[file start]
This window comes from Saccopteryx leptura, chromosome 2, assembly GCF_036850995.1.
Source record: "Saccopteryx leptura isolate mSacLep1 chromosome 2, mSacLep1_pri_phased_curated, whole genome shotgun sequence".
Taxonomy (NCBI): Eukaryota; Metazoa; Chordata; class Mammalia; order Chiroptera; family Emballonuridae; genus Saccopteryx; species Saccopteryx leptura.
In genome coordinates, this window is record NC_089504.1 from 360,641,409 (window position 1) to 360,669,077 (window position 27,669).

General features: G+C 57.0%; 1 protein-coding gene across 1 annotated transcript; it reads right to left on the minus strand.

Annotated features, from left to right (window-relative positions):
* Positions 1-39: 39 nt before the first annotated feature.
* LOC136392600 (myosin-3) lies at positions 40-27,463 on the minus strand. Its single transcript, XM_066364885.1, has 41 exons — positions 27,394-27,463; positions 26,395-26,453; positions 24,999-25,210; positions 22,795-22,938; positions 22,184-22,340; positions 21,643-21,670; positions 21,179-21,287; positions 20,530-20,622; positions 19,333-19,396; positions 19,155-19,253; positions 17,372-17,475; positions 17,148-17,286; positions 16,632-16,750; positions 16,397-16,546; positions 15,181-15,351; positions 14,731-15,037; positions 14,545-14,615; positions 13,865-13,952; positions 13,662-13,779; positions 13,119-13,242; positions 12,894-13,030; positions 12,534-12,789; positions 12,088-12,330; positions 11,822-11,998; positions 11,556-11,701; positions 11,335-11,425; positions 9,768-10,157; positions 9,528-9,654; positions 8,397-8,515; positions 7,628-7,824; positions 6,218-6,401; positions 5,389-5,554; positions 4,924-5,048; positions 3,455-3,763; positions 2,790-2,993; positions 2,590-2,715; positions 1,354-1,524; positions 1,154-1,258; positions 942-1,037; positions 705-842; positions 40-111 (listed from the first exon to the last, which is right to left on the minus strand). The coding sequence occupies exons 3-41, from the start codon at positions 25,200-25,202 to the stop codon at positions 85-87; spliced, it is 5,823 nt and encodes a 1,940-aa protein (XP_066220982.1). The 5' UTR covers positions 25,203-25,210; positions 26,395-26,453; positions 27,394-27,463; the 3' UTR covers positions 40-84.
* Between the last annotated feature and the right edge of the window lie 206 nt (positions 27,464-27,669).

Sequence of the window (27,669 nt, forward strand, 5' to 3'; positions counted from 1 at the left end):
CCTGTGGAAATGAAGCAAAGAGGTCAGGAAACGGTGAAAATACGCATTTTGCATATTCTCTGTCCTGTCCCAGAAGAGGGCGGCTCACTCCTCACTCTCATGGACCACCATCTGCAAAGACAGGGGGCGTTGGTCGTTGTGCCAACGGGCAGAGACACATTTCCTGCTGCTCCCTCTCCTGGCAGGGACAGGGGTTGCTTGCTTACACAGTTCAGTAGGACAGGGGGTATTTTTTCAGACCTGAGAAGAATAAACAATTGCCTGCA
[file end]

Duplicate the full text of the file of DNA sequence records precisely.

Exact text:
This window comes from Saccopteryx leptura, chromosome 2, assembly GCF_036850995.1.
Source record: "Saccopteryx leptura isolate mSacLep1 chromosome 2, mSacLep1_pri_phased_curated, whole genome shotgun sequence".
Taxonomy (NCBI): Eukaryota; Metazoa; Chordata; class Mammalia; order Chiroptera; family Emballonuridae; genus Saccopteryx; species Saccopteryx leptura.
In genome coordinates, this window is record NC_089504.1 from 360,641,409 (window position 1) to 360,669,077 (window position 27,669).

General features: G+C 57.0%; 1 protein-coding gene across 1 annotated transcript; it reads right to left on the minus strand.

Annotated features, from left to right (window-relative positions):
* Positions 1-39: 39 nt before the first annotated feature.
* LOC136392600 (myosin-3) lies at positions 40-27,463 on the minus strand. Its single transcript, XM_066364885.1, has 41 exons — positions 27,394-27,463; positions 26,395-26,453; positions 24,999-25,210; positions 22,795-22,938; positions 22,184-22,340; positions 21,643-21,670; positions 21,179-21,287; positions 20,530-20,622; positions 19,333-19,396; positions 19,155-19,253; positions 17,372-17,475; positions 17,148-17,286; positions 16,632-16,750; positions 16,397-16,546; positions 15,181-15,351; positions 14,731-15,037; positions 14,545-14,615; positions 13,865-13,952; positions 13,662-13,779; positions 13,119-13,242; positions 12,894-13,030; positions 12,534-12,789; positions 12,088-12,330; positions 11,822-11,998; positions 11,556-11,701; positions 11,335-11,425; positions 9,768-10,157; positions 9,528-9,654; positions 8,397-8,515; positions 7,628-7,824; positions 6,218-6,401; positions 5,389-5,554; positions 4,924-5,048; positions 3,455-3,763; positions 2,790-2,993; positions 2,590-2,715; positions 1,354-1,524; positions 1,154-1,258; positions 942-1,037; positions 705-842; positions 40-111 (listed from the first exon to the last, which is right to left on the minus strand). The coding sequence occupies exons 3-41, from the start codon at positions 25,200-25,202 to the stop codon at positions 85-87; spliced, it is 5,823 nt and encodes a 1,940-aa protein (XP_066220982.1). The 5' UTR covers positions 25,203-25,210; positions 26,395-26,453; positions 27,394-27,463; the 3' UTR covers positions 40-84.
* Between the last annotated feature and the right edge of the window lie 206 nt (positions 27,464-27,669).

Sequence of the window (27,669 nt, forward strand, 5' to 3'; positions counted from 1 at the left end):
CCTGTGGAAATGAAGCAAAGAGGTCAGGAAACGGTGAAAATACGCATTTTGCATATTCTCTGTCCTGTCCCAGAAGAGGGCGGCTCACTCCTCACTCTCATGGACCACCATCTGCAAAGACAGGGGGCGTTGGTCGTTGTGCCAACGGGCAGAGACACATTTCCTGCTGCTCCCTCTCCTGGCAGGGACAGGGGTTGCTTGCTTACACAGTTCAGTAGGACAGGGGGTATTTTTTCAGACCTGAGAAGAATAAACAATTGCCTGCA